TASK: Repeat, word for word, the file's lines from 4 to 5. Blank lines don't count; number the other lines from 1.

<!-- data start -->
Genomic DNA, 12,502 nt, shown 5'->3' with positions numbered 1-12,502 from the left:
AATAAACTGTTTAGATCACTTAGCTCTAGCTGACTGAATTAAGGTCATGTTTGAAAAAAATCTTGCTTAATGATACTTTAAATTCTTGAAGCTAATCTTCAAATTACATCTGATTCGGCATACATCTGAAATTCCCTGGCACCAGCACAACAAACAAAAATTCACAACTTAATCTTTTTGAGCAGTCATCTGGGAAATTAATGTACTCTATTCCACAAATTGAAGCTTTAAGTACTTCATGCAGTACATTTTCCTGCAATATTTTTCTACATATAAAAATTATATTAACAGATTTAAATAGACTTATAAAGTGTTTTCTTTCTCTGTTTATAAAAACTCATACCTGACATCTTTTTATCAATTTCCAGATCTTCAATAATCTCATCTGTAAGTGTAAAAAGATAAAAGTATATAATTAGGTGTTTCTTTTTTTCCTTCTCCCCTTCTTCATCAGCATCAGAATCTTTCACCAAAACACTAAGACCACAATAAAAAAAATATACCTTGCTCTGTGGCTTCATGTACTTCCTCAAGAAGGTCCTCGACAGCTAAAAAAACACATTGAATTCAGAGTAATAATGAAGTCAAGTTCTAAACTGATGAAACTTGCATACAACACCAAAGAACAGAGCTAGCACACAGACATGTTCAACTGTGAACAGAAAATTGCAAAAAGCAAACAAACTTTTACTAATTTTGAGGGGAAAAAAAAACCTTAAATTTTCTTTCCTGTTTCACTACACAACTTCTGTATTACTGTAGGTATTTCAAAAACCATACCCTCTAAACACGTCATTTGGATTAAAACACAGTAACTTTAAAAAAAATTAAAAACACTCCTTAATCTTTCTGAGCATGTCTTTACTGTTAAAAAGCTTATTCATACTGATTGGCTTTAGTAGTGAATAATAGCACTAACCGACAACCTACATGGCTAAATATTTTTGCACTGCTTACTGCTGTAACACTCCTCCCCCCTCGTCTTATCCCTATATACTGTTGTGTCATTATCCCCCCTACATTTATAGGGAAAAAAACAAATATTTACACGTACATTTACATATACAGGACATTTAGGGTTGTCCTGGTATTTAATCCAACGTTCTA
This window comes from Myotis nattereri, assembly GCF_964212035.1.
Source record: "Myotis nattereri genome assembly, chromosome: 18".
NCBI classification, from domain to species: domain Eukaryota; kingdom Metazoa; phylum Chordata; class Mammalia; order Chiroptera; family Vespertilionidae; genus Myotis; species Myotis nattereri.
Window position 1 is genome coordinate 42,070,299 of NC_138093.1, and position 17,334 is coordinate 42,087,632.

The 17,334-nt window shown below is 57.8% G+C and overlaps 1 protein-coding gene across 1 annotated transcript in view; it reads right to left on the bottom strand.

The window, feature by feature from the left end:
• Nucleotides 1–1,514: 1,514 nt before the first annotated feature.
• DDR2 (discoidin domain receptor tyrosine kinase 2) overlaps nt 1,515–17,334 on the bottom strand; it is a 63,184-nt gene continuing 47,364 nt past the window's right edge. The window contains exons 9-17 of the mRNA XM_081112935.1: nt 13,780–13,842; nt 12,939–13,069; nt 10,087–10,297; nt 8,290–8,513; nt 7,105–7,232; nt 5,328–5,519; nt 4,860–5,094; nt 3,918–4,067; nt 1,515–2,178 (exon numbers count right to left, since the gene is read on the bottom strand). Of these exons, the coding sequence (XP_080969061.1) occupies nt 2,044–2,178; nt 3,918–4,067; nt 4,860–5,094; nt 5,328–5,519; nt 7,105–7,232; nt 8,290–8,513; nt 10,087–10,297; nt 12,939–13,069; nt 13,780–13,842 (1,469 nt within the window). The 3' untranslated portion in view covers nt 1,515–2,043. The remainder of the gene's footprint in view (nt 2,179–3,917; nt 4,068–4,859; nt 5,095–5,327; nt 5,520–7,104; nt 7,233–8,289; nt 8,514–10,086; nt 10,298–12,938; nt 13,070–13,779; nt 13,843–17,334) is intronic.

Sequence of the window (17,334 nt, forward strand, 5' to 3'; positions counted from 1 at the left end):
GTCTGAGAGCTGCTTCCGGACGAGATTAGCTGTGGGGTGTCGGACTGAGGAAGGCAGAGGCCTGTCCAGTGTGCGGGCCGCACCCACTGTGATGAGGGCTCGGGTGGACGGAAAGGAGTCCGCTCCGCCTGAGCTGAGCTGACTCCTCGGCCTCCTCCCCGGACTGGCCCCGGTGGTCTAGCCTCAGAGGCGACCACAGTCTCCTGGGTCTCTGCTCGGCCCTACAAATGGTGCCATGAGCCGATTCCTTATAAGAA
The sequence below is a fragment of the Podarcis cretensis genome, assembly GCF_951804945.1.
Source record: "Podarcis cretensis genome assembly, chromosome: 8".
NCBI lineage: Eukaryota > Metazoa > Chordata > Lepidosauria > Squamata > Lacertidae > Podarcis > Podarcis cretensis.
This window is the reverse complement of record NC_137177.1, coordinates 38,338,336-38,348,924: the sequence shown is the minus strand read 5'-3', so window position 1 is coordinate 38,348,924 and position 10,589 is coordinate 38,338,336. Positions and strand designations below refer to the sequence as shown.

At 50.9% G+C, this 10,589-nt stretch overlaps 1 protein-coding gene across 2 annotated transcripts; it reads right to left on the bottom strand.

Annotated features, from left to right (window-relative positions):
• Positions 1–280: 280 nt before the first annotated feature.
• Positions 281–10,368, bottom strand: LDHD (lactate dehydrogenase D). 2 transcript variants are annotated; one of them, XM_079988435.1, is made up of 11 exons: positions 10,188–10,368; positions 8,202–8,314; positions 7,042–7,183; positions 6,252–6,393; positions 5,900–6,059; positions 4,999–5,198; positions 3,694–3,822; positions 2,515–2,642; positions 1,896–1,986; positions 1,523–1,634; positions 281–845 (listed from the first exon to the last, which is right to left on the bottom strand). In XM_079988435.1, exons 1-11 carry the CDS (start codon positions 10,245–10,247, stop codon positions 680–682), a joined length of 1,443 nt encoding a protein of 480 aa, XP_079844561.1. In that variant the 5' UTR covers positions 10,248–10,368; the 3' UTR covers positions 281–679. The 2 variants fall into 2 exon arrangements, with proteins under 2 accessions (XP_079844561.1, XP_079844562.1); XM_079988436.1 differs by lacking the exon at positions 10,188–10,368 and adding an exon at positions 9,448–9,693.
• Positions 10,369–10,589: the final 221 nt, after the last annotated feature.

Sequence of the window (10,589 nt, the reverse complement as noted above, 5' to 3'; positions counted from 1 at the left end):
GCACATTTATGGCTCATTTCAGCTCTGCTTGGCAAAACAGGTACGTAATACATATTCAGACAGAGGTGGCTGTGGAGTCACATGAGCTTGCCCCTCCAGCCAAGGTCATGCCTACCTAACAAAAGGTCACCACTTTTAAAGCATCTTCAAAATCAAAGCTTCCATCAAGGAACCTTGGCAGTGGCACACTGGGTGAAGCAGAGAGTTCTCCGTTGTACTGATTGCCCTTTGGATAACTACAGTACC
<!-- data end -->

Source record: "Myotis nattereri genome assembly, chromosome: 18".
NCBI classification, from domain to species: domain Eukaryota; kingdom Metazoa; phylum Chordata; class Mammalia; order Chiroptera; family Vespertilionidae; genus Myotis; species Myotis nattereri.